Luis Posada-Carriles, his attorneys, and his supporters went before a magistrate Monday. The defense requested their client be released to his family in Miami until his deportation day comes. So far, neither side has been able to find a country that will take in Posada-Carriles. Guatemala, El Salvador, Mexico, Canada and Costa Rica have denied his entry.Cuba and Venezuela have tried to extradite him for mass murder, but a US Federal judge has blocked his extradition.
"Up until now no country wants him. I think this is political. There's a lot of political pressure. No one wants him because of the baggage," said Janet Arguello, Posada-Carriles daughter.Baggage. Yes. It is all political baggage.
Her father has been making international headlines since May 2005. The anti-Castro Cuban militant was caught in Miami entering the United States illegally. Meanwhile, he sits in jail awaiting deportation.Well, he may be making international headlines outside of the United States, and he may be making headlines in Miami, but I can't find an American who doesn't read this blog (there are a few) who has even heard of Luis Posada Carriles.
Cuba and Venezuela blame the former CIA operative for the 1976 deadly bombing of a Cuban jet. Posada-Carriles denies being involved.It's not just Cuba and Venezuela. How easy it is to make Posada sound merely like some misunderstood child when we say "Cuba and Venezuela blame him." The CIA declassified and released documents that show he helped to plan the bombing.
"All of those incidents, if in fact they occurred, are irrelevant. The only incident with relevancy today is, is there a third country willing, ready and able to take Luis, and there is none," said Eduardo Soto, Posada-Carriles attorney.Irrelevant? 76 murders irrelevant? Gun-running to terrorists irelevant? Drug running to fund terror irrelevant? Cuba and Venezuela, Eddie. Cuba and Venzuela.
Countries where Posada-Carriles might run the risk of being tortured are off limits.Fine. Send him to Egypt or Jordan or Morocco or Bagram or Gitmo where we send plenty of other people we call terrorists without having half the evidence of their crimes that we do on Posada. Why are we supporting terror? Why???
There are 76 families who wish their loved ones could have spent the last 30 years with them.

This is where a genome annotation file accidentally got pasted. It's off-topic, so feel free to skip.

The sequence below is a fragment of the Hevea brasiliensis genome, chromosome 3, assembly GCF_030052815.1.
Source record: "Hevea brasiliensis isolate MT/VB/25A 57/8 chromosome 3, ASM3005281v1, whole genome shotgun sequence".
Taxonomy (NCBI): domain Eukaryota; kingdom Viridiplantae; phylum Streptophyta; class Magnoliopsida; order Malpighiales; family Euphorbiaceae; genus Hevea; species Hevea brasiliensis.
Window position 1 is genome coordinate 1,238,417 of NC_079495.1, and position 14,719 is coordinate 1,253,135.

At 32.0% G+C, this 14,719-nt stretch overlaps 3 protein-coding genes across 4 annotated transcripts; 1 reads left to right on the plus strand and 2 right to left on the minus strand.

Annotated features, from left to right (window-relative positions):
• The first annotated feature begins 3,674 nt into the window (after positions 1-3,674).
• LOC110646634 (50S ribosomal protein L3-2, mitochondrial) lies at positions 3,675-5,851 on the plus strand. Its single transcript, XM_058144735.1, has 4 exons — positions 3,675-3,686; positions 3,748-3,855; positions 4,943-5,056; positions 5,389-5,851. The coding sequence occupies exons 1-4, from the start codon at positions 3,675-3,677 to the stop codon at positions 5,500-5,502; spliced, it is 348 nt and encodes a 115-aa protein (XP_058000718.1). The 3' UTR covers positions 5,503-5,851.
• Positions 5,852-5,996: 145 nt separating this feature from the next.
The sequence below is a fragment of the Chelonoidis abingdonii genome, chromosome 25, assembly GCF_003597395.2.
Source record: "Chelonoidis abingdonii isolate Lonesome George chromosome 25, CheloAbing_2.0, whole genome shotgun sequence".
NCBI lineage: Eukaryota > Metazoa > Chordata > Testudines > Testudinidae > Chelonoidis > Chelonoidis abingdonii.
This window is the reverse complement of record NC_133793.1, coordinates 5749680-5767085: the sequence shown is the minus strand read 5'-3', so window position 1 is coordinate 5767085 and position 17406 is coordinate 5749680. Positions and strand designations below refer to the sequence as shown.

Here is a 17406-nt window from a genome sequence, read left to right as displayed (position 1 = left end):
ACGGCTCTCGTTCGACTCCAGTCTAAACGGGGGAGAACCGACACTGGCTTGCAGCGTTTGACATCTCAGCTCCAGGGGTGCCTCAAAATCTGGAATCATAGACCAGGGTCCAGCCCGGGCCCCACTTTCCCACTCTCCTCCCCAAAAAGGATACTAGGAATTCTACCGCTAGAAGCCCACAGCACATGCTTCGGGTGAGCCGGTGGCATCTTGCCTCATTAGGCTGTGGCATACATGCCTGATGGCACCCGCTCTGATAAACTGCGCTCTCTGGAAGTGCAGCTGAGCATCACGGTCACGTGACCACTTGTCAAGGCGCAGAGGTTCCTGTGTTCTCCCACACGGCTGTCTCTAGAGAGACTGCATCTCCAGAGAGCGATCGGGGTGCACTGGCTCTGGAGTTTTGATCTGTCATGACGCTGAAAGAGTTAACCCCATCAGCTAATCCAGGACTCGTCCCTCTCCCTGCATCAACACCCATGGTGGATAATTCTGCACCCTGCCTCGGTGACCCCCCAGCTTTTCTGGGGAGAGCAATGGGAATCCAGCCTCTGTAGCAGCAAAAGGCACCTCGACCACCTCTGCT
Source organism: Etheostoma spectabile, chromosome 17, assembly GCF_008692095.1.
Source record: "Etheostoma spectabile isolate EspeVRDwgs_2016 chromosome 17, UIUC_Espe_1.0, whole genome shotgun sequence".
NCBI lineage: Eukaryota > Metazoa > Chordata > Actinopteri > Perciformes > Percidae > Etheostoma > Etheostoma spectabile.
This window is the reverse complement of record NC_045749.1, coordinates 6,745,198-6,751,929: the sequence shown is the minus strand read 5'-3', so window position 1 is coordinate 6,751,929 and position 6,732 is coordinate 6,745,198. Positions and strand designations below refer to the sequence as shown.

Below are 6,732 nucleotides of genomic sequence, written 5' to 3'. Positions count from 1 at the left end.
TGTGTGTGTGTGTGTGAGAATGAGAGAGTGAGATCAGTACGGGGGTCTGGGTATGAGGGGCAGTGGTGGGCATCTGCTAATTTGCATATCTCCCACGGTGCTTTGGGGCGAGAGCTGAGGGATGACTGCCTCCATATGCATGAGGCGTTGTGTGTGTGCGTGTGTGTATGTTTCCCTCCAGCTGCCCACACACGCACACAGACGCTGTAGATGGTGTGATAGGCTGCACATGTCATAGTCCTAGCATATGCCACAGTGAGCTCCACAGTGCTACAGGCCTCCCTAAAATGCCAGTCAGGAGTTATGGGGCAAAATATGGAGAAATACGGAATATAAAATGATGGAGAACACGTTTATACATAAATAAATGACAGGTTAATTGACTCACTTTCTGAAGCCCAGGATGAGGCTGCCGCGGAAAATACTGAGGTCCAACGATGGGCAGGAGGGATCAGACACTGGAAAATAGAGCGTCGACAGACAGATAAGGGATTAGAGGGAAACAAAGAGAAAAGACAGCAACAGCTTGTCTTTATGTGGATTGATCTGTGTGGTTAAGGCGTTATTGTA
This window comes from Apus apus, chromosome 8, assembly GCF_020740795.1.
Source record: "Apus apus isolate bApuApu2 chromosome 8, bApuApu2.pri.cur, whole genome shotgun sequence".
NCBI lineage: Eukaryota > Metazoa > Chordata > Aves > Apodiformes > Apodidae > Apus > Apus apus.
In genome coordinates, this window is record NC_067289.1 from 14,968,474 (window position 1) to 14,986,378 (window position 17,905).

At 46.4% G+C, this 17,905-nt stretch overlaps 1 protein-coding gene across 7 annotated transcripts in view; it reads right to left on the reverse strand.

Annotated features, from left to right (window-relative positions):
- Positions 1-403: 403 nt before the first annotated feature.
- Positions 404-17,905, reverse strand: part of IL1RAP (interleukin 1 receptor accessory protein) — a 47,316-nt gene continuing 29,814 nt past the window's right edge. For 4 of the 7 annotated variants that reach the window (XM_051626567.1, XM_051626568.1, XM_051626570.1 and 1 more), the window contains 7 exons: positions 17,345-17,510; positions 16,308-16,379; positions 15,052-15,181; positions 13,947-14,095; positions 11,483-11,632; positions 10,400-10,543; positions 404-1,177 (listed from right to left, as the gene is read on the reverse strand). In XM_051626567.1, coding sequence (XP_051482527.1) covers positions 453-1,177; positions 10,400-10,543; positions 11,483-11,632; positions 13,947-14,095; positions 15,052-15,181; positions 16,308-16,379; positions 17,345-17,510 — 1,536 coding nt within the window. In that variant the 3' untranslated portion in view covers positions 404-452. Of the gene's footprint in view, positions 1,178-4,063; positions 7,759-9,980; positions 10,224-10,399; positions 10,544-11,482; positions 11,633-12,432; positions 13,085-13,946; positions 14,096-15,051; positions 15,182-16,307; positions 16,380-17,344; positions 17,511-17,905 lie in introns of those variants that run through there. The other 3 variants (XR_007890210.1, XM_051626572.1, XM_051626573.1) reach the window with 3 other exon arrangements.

His daughter remains hopeful that he'll be able to come home even if it's temporary. She said the stress of his situation has taken a toll on her father's health.
"He looked so old. He was so thin. He was missing teeth. He has heart problems. I wish he could spend his last years of his life with us," said Arguello.
However, she said her father remains the same person at heart. "He's an extraordinary and generous person. One who would give his shoes up to another inmate who doesn't have a pair. He's a person with a big heart," said Arguello.Oh, please, stop.
The magistrate heard testimonies from a deportation officer and a friend of Posada-Carriles. The U.S. District Attorney's Office would only say that the request was being reviewed. A ruling could come as early as this week.Stay tuned. You won't see it on NBC, CBS, ABC, CNN or FOX.
Thursday, August 17, 2006
Despite being labeled a "threat to democracy" by the Bush administration, Venezuela appears to be developing healthy democratic institutions.
Voting rights for the poor....That's one of those socialist ideas the Bush administration is trying to do away with so the US can have real democracy.
A vigorous local press now frequently lambastes Chavez, berating him for buying billions of dollars in weapons from Russia or accusing him of giving away huge quantities of oil to foreign allies. Newspapers run the gamut of political opinion.
Voter registration has risen sharply, the government says, as it brings people -- often poor -- into the political system who never before exercised their right to vote.
Thursday, August 10, 2006
*No toothpaste from flights out of Britain.
Help prevent potential dry-run terrorist attacks and throw out your toothpaste and shave gel at the airport terminal. Even if you're not on a flight and have never been out of the country before go to your nearest airport and deposit any sort of liquid or gel you may have on you.
But is anyone in the media covering the toothpaste, perfume, shave gel angle of this story?
Thank you WBAY in Wisconsin (where are president visited today).
The San Antonio Press is all over the toothpaste side of this story.
Even the AP has the story boiled down to its basic level, no toothpaste.
ABC is taking the sports beverage, disposable camera side of the story.
MSNBC is taking the more broad "Airport Chaos"headline.
From CBS, An ominouis picture of an airplane with a gray sky in the background and the headline "US:Terrorists were poised to strike"
OK, got the story.
Terror threat up.
Long lines at the airport.
And our president is once again reminding us that we are "at war with Islamic facists who will use any means to destroy those who love freedom, to hurt our nation." (It's a tired old line).
But I want information not fear.
Have we learned nothing in 5 years?
Wednesday, August 09, 2006
Sixty percent of Americans oppose the war in Iraq, a 6 percentage-point increase from mid-June and the largest majority against the war yet, according to a CNN poll.